New Display Output Configuration and Eyefinity Changes
All three launch cards we are testing today (the Radeon R9 280X, the R9 270X and the R7 260X) are going to ship with a new standard output configuration. Rather than the somewhat scatter-shot collection of outputs in most Radeon HD 7000-series cards (even HD 7900s and HD 7800s), most of the new lineup will include a pair of dual-link DVI outputs, a full-size HDMI and a full-size DisplayPort. This is likely a pretty familiar collection of display outputs for PC Perspective readers as the NVIDIA GeForce GTX 700 family of enthusiast products adopted it as well in mid-2012.
Regardless of who did it first, I still prefer this configuration. Despite AMD’s claims that DisplayPort would be the dominant input option when the HD 7970 was first shown in 2011, plenty of users are still using and buying monitors that use DVI and HDMI and this configuration gives those gamers more flexibility.
Along with this change comes an update to Eyefinity. Gone is the requirement that one of your monitors (in a three display setup) be connected via DisplayPort and instead AMD is going to a solution that mirrors what NVIDIA current supports in its Surround technology. Users of the R9 cards will be able to connect monitors to any output on the card and have the capability to enable Eyefinity. DVI + DVI + HDMI? No problem this time around.
This is enabled thanks to a slight rework of the display timing on the cards themselves. Because two display controllers now share a timing generator you can now support Eyefinity without requiring any kind of DisplayPort adapter on legacy displays. This works with single link and dual link port configurations as well.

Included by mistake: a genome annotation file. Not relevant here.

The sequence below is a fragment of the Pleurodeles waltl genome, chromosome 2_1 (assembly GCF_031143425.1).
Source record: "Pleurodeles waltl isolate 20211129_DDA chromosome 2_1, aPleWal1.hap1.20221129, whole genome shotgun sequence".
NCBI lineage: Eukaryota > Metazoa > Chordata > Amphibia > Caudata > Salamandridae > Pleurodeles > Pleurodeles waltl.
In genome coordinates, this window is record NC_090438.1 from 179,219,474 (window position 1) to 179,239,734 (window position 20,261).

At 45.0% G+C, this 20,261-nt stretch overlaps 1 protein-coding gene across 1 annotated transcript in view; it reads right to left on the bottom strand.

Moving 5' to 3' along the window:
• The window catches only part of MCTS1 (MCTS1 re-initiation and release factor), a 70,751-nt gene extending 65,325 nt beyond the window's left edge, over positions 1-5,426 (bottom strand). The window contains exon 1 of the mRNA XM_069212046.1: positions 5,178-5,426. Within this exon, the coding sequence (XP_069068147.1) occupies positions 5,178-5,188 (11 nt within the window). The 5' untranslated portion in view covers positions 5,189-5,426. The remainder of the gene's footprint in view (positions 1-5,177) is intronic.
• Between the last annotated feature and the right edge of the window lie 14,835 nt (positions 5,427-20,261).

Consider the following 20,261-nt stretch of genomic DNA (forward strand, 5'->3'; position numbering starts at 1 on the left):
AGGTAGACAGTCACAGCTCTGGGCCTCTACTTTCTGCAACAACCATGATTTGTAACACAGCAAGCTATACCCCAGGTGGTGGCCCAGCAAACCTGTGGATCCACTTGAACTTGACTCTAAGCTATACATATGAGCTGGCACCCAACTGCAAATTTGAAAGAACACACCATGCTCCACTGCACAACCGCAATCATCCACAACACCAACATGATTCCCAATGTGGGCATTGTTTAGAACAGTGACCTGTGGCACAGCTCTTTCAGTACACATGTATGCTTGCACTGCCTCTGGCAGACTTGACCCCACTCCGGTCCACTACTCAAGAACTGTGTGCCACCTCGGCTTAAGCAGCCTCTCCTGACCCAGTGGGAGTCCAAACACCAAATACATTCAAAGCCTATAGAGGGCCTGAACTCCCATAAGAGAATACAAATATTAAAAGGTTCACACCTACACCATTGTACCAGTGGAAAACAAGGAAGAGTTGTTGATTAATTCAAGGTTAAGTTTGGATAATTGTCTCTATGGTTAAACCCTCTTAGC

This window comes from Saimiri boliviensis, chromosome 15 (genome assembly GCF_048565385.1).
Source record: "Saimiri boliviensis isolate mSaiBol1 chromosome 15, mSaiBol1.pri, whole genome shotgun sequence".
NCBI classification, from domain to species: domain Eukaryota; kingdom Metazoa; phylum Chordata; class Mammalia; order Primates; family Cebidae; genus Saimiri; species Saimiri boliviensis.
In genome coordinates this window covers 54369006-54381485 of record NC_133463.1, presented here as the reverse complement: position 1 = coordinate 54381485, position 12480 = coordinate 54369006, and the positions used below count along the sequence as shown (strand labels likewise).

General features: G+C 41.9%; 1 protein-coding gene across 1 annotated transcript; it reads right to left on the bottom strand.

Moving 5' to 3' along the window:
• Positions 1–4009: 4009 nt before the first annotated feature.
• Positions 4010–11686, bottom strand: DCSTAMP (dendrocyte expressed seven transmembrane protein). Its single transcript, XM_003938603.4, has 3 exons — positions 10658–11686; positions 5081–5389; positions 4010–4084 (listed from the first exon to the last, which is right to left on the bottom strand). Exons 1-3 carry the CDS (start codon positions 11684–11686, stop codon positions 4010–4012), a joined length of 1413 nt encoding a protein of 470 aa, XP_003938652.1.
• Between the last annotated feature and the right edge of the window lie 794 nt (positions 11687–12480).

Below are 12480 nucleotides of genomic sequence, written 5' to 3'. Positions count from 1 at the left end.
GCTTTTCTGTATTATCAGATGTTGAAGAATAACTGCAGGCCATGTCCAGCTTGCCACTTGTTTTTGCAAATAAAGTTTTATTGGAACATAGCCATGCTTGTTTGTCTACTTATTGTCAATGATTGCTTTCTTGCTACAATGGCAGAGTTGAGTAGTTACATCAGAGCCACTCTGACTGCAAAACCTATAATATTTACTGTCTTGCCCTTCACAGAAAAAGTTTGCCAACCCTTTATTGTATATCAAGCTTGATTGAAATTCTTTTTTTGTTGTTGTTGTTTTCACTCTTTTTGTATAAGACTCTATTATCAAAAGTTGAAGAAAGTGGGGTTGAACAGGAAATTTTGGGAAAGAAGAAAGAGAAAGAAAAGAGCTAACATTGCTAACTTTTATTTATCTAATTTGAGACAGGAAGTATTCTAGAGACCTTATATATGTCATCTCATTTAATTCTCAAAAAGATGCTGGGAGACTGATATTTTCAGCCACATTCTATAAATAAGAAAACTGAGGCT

As it turns out, because the HD 7000 series is so similar to the R9/R7 cards that are launching today, users are going to be allowed to run them in CrossFire configurations in mixed pairs. That means if you have a Radeon HD 7970 GHz Edition card in your PC now you can add in an R9 280X and run them in CrossFire. The same is true with the HD 7870 and the R9 270X as well as the HD 7790 and R7 260X. If anything is indicative that these releases are really just rebrands, it is that.
Also, because of that fact (or maybe despite it) there are no changes to the CrossFire pacing concerns that exist today on the HD 7000 series of cards; everything should perform and behave exactly the same. While you may have noticed that the R9 290X does not have CrossFire bridges in the various photos that have come out, the R9 280X/270X definitely do have them and they are required for CrossFire to function.
This means the work AMD has put into addressing frame pacing in CrossFire for resolutions of 2560×1600 and lower are applied to the R9 series of cards. That also means that the Eyefinity/4K + CrossFire issues that we recently explored that continue to exist with the HD 7000s also continue to exist with the R9 280X and R9 270X. AMD has promised a fix for both th R9 cards and the HD 7000 cards this fall.
There is a chance that the 260X is actually already fixed on Eyefinity + CrossFire scaling thanks to it being the test platform for the newer XDMA CrossFire integrating but we really want to test it on the R9 290X that actually has the compute power necessary to push bandwidth limits.